Data, data, data
Any time companies collect data about individuals, it makes sense to question what the impact on privacy might be. Behavioral advertising involves the compilation of detailed information about your online activities. As the advertising industry undergoes a wave of consolidation, ad networks are getting bigger and broader, with the ability to collect data about you on all kinds of Web sites and from all sorts of services. And with Internet Service Providers (ISPs) entering the mix, ad networks could potentially have a window into all of your online activity, including visits to political, religious, and non-commercial sites (which traditionally haven’t been included in Web-based ad networks). Depending on how behavioral advertising data is collected, used, and shared, it may have an impact on your privacy.
A behavioral profile that an advertising company creates about you may incorporate many different kinds of data that are in and of themselves not personally identifiable. Many ad networks avoid linking profiles to names, addresses, telephone numbers, and email addresses. However, as consumer advertising profiles become more detailed, the ability of advertising companies to link specific individuals to profiles is also growing. There have been cases where supposedly "non-identifying" or "de-identified" data was correlated back to specific people. The risk of supposedly non-personally identifying data being used to identify individuals has spurred several ad networks to take extra steps to de-identify or remove personal information from their data storage, but not every advertising company has followed suit.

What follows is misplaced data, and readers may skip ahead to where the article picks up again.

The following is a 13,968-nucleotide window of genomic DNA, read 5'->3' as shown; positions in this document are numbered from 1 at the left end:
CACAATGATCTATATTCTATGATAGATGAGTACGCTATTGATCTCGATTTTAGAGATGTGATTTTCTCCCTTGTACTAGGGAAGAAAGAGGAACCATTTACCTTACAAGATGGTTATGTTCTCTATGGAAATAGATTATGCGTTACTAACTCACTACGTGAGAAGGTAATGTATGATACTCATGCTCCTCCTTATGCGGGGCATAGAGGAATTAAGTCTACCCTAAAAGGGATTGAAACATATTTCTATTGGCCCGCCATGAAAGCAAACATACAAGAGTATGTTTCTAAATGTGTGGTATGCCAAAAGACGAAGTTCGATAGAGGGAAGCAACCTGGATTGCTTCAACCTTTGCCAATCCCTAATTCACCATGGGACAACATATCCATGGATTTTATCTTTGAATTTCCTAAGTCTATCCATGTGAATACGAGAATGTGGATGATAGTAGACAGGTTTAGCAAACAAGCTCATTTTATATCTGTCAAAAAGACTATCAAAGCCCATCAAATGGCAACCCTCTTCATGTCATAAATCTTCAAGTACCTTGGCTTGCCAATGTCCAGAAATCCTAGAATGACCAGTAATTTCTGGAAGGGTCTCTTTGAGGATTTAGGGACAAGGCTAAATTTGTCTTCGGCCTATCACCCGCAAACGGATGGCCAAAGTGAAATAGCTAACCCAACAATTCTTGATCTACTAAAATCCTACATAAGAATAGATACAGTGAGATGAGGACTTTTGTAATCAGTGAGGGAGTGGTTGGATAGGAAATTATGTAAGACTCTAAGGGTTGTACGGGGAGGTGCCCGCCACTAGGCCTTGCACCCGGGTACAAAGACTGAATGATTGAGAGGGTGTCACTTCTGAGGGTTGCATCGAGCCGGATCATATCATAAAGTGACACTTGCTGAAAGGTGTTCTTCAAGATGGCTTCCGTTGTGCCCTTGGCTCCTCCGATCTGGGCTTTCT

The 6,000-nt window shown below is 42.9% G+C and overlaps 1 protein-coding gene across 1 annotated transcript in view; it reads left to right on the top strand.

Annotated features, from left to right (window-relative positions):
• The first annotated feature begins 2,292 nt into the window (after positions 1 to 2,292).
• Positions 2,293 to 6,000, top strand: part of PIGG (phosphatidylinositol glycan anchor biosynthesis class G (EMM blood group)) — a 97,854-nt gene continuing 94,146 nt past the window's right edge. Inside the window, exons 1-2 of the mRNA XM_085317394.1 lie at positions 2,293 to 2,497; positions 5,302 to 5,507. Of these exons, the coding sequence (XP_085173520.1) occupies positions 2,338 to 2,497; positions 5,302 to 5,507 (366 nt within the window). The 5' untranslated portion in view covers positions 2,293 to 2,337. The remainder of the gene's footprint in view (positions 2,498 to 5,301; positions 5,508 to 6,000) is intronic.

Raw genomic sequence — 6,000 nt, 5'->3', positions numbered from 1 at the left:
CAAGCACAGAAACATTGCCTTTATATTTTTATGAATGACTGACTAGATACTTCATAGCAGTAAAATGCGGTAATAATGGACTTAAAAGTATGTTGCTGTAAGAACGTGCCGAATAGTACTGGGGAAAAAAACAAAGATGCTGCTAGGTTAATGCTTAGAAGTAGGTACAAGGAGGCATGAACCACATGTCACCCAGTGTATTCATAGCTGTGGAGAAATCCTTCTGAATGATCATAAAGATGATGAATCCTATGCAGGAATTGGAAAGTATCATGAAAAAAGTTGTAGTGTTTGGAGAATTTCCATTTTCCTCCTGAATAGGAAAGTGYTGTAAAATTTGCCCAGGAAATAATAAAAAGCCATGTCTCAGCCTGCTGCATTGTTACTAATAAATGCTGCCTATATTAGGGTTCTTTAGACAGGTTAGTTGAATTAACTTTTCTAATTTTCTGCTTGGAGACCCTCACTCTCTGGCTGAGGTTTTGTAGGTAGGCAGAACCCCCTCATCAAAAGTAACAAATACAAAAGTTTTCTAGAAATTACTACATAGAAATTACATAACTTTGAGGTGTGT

At the same time, some companies are creating profiles that intentionally tie online data to personally identifiable information. For example, data collected about you by an online store may permit an advertising profile to be tied to your email account. Offline data about people’s home values, education levels, or catalog subscriptions may also be merged with online profiles. For years, data aggregation companies have maintained profiles about consumers based on information gleaned from public databases like property and motor vehicle records, as well as records from sources like catalog sales and magazine subscriptions. These data companies are now also entering the online advertising business, potentially allowing the linking of online and offline profiles.